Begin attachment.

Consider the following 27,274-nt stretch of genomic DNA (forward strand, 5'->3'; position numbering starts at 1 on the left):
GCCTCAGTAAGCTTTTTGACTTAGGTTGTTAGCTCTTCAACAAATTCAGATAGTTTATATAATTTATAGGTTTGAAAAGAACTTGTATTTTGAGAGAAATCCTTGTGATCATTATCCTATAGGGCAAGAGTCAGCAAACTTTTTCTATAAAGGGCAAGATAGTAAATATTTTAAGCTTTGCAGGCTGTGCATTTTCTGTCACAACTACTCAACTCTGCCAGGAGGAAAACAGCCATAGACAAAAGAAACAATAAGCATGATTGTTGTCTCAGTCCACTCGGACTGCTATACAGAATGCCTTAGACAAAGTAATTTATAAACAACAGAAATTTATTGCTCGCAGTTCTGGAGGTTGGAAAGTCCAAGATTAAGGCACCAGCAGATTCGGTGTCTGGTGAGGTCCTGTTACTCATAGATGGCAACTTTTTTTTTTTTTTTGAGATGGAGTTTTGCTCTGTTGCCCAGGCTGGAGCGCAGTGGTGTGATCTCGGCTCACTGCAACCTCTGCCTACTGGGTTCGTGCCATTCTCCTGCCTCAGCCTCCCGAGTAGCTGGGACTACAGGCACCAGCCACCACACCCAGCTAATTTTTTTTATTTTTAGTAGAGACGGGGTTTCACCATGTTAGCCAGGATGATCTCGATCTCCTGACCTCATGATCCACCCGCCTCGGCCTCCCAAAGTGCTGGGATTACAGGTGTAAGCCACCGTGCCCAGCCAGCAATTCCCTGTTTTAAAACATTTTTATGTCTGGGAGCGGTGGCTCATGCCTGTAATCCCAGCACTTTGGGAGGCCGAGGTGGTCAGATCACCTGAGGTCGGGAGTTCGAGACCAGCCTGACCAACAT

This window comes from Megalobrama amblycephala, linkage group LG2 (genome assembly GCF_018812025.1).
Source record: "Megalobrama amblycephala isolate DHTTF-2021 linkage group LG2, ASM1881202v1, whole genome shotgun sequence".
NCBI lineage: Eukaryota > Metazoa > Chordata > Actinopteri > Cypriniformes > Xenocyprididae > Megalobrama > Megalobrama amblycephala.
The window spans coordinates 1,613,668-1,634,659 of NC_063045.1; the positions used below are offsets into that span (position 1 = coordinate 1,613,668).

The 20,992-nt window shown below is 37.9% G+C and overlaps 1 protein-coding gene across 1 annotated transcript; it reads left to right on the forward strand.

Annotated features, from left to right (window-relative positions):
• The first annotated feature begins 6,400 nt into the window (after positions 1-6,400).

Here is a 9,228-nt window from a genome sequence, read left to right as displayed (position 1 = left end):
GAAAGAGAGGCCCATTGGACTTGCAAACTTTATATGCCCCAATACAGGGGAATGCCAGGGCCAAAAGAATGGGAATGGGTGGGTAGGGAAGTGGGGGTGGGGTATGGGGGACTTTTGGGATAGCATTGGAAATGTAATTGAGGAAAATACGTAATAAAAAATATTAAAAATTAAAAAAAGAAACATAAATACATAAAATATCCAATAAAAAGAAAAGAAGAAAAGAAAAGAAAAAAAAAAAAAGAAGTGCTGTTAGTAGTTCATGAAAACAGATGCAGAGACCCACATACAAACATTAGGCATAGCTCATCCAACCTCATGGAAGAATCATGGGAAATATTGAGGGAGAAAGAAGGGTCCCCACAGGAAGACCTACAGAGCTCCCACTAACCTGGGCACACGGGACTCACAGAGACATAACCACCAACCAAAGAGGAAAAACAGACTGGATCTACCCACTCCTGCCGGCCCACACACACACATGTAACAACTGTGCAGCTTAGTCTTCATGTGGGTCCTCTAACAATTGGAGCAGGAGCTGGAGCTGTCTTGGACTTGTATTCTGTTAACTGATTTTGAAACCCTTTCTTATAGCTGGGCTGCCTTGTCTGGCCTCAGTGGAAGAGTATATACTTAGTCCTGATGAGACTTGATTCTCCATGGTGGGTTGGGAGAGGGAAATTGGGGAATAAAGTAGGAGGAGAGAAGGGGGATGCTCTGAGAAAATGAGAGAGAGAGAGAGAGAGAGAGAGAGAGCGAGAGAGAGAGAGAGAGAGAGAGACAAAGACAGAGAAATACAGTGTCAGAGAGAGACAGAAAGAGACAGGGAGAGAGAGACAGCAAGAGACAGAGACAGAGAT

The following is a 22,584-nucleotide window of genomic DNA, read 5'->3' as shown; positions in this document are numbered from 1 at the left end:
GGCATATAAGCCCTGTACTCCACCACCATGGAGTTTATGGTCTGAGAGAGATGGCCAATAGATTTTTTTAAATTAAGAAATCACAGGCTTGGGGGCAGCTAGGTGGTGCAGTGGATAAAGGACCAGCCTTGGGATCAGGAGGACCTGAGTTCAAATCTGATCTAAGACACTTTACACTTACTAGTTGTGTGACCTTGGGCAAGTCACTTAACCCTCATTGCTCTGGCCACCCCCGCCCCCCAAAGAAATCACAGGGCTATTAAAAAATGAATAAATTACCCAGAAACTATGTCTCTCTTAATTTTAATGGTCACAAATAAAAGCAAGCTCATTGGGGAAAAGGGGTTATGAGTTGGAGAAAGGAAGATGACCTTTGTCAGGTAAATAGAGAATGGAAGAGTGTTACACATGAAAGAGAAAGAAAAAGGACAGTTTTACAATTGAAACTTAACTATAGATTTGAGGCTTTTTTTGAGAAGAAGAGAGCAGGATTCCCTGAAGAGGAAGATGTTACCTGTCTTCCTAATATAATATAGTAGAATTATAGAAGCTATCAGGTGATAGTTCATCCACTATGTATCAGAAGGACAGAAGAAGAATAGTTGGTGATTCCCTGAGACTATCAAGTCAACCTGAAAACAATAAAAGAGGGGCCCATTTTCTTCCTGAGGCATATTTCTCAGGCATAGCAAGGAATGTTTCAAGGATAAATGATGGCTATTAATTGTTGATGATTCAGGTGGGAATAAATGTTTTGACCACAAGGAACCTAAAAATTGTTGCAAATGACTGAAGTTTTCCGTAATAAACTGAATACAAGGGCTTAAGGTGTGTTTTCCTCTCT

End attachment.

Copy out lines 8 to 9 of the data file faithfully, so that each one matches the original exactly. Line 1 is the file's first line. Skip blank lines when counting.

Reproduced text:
Annotated features, from left to right (window-relative positions):
• The first annotated feature begins 6,400 nt into the window (after positions 1-6,400).